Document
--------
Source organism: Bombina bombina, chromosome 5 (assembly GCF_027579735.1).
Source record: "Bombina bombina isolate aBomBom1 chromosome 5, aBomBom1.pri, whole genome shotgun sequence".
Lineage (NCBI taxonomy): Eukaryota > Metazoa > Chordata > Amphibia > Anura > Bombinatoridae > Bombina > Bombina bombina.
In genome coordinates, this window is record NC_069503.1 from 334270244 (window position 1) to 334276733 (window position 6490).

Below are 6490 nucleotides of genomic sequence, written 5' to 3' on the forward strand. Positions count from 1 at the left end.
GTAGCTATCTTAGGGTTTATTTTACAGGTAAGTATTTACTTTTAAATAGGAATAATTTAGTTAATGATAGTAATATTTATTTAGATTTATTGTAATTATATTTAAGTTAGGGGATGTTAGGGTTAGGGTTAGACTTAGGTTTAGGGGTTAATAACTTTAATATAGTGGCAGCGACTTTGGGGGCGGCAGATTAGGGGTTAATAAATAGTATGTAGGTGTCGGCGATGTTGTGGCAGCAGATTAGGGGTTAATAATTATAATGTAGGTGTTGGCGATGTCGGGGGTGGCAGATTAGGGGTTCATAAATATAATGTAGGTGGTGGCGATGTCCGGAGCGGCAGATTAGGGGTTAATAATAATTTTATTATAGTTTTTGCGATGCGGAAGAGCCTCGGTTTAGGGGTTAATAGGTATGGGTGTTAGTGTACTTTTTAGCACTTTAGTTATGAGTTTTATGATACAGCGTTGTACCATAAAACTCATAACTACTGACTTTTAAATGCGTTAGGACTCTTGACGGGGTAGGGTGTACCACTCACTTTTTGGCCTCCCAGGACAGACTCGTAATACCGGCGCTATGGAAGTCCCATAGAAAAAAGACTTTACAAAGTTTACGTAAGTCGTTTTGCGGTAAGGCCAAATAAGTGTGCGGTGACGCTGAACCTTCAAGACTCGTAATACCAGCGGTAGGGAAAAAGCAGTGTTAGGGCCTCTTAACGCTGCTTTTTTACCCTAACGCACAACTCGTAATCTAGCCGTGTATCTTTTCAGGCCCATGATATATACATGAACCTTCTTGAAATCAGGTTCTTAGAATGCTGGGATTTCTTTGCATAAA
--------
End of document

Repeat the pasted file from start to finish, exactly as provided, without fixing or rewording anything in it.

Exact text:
Source organism: Bombina bombina, chromosome 5 (assembly GCF_027579735.1).
Source record: "Bombina bombina isolate aBomBom1 chromosome 5, aBomBom1.pri, whole genome shotgun sequence".
Lineage (NCBI taxonomy): Eukaryota > Metazoa > Chordata > Amphibia > Anura > Bombinatoridae > Bombina > Bombina bombina.
In genome coordinates, this window is record NC_069503.1 from 334270244 (window position 1) to 334276733 (window position 6490).

Below are 6490 nucleotides of genomic sequence, written 5' to 3' on the forward strand. Positions count from 1 at the left end.
GTAGCTATCTTAGGGTTTATTTTACAGGTAAGTATTTACTTTTAAATAGGAATAATTTAGTTAATGATAGTAATATTTATTTAGATTTATTGTAATTATATTTAAGTTAGGGGATGTTAGGGTTAGGGTTAGACTTAGGTTTAGGGGTTAATAACTTTAATATAGTGGCAGCGACTTTGGGGGCGGCAGATTAGGGGTTAATAAATAGTATGTAGGTGTCGGCGATGTTGTGGCAGCAGATTAGGGGTTAATAATTATAATGTAGGTGTTGGCGATGTCGGGGGTGGCAGATTAGGGGTTCATAAATATAATGTAGGTGGTGGCGATGTCCGGAGCGGCAGATTAGGGGTTAATAATAATTTTATTATAGTTTTTGCGATGCGGAAGAGCCTCGGTTTAGGGGTTAATAGGTATGGGTGTTAGTGTACTTTTTAGCACTTTAGTTATGAGTTTTATGATACAGCGTTGTACCATAAAACTCATAACTACTGACTTTTAAATGCGTTAGGACTCTTGACGGGGTAGGGTGTACCACTCACTTTTTGGCCTCCCAGGACAGACTCGTAATACCGGCGCTATGGAAGTCCCATAGAAAAAAGACTTTACAAAGTTTACGTAAGTCGTTTTGCGGTAAGGCCAAATAAGTGTGCGGTGACGCTGAACCTTCAAGACTCGTAATACCAGCGGTAGGGAAAAAGCAGTGTTAGGGCCTCTTAACGCTGCTTTTTTACCCTAACGCACAACTCGTAATCTAGCCGTGTATCTTTTCAGGCCCATGATATATACATGAACCTTCTTGAAATCAGGTTCTTAGAATGCTGGGATTTCTTTGCATAAA